Caux Dialogue on Land and Security 2019

Putting people at the centre of ecosystem restoration

02/07/2019
CDLS 2019 Patrick Worms

 

Since 2013, activists, experts, farmers and leaders have come together at the Caux Dialogue on Land and Security to explore the potential of land restoration in peacebuilding. This year, from 27 to 30 June, the focus was on governance, the environment and finance. The conference was filled with plenaries, workshops, dialogue groups and times for reflection.

 

CDLS 2019

 

The opening plenary on Thursday 27 June began by retracing the history of Caux and inviting reflection on future initiatives to protect the environment. Antoine Jaulmes, board member and former president of Initiatives of Change Switzerland, linked the organization's historic mission of reconciliation with theme of land  restoration. ‘Human security depends on soil security,’ said Luc Gnacadja, former Secretary General of the United Nations Convention to Combat Desertification (UNCCD).

Attention then shifted to Kenya, with a presentation from Mukhtar Ogle, the Executive Officer of the President of Kenya, and then to India. Conrad Sangma, Chief Minister of the state of Meghalaya, and Chris Evans, farmer and IofC worker, described how Meghalaya gained independence from Assam without the anticipated violent conflict. Deepak Jadav gave his perspective as an activist engaged in Grampari, the rural development and environmental centre of Asia Plateau, IofC’s centre in India.

The themes of environment and governance were central in speeches and workshops. Elisabeth Labes described how the Borneo Orangutan Survival Foundation works with communities to protect orangutans. Sophie Howe, Future Generations Commissioner for Wales, showed how the ambitious guiding principles of the 2015 Wales Act, relating to  environment, culture and well-being, can inspire other legislation.

 

CDLS 2019 group

 

The second day’s plenary focused on the concept of resilience – the ability to adapt to new conditions – in the context of climate change. Sue Riddlestone spoke of the experience of her organization, BioRegional, in promoting sustainable lifestyles on the local level. Roger Leakey, Vice Chairman of the International Tree Foundation, focused on agroforestry and land rehabilitation on a larger scale.

Peter Bucher, Officer in the Agriculture Development Programme of the International Union for the Conservation of Nature (IUCN), shared his passion for the soil and highlighted our connection to it. ‘We are part of nature and we have a role to play in it,’ said Christian Shearer, CEO of Regen Network, which uses blockchain to connect farmers and businesses.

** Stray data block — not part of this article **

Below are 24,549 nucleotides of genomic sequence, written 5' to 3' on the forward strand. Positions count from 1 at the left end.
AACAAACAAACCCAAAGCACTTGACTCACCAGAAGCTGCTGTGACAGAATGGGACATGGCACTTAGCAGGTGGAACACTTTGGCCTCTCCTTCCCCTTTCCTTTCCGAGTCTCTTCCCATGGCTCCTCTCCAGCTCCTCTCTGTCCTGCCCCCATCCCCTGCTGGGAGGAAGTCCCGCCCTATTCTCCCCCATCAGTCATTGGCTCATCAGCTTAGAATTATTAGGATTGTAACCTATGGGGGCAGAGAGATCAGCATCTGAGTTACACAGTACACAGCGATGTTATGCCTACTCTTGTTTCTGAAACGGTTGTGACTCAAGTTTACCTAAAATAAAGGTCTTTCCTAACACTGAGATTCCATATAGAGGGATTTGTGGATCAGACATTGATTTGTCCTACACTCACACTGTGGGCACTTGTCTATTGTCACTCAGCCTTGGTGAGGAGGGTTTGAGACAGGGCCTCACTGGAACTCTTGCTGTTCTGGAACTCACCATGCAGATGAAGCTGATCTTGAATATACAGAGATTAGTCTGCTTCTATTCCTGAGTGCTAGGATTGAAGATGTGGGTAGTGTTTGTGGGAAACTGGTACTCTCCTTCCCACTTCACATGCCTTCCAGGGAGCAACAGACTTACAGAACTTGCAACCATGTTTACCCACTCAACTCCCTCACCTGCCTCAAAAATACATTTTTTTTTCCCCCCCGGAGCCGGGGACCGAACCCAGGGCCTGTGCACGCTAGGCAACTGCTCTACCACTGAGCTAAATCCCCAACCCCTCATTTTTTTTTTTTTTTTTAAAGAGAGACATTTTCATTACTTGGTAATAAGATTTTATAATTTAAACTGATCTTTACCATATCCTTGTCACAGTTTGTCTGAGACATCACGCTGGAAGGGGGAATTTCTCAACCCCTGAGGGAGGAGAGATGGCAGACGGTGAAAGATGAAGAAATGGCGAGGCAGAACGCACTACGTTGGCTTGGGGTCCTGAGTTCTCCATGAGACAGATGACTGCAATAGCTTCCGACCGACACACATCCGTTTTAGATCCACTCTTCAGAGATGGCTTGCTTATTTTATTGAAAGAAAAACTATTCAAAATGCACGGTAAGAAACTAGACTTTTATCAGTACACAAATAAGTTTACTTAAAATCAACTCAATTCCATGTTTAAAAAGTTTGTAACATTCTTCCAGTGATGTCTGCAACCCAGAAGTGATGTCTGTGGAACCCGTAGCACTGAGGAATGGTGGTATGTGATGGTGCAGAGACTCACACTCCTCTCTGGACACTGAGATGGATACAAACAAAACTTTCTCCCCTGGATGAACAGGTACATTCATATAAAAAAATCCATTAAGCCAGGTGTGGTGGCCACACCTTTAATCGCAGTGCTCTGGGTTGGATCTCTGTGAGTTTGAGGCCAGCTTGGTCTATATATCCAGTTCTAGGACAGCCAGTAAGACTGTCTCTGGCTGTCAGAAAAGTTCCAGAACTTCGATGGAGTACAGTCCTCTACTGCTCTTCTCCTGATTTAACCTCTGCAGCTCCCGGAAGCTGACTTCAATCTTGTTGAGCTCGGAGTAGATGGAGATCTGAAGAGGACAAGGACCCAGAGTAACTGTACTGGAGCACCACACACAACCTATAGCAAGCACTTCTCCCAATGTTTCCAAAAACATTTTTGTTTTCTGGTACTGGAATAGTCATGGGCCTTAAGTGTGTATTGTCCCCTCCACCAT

CDLS 2019

 

The third theme of the conference, finance, was discussed in the plenary on Saturday, which focused on how to value and protect ecosytems. Louise Brown, Senior Climate Change Expert of the African Development Bank, described the potential of the Adaptation Benefits Mechanism (ABM) which helps to certify and value the social, economic and environmental benefits of projects to adapt to climate change. It provides an effective and innovative tool for mobilizing new funding from both the public and the private sectors.

‘We can shift from an extractive economy towards a regenerative economy,’ said Alan Laubsch, CEO of Generation Blue, explaining how to grow an Earth Positive economy.  

At the heart of this discussion was the idea of attracting investment by rewarding conservation and regeneration activities. Such new technologies as Blockchain, which directly connects individuals and investors, offer transparency and efficiency.

 

CDLS 2019 panel

 

During the final plenary, the speakers reflected back on the conference and the two programmes which had run parallel to it: the Emerging Leaders Programme and the Summer Academy on Land, Security and Climate Change. The Summer Academy is organized in partnership with the Geneva Centre for Security Policy (GCSP).

The coordinator of IofC’s International Farmers' Dialogue, Claude Bourdin,  emphasized the link between personal and rural development. ‘It's not just a question of techniques, it's also a question of commitments of motivation,’ he said. He spoke alongside Pierre Lokeka, a farmer from the Democratic Republic of the Congo, demonstrating how CDLS  creates opportunities for passionate people to meet and discuss change.

The best technology for fighting climate change is not technology, but collaboration and the sharing of knowledge, said Anna Brach, co-director with Alan Channer of the Summer Academy. Two of the Academy’s 18 participants, from Kenya and Syria, spoke of what they had gained from it.

 

CDLS 2019

 

The programme for next year’s Summer Academy is already being prepared, and participants are returning home to apply what they’ve learned in their communities. Networks are being created and collaborations have begun.  

 

 

 

 

Text: Apolline Foedit

Photos: Leela Channer

 

 

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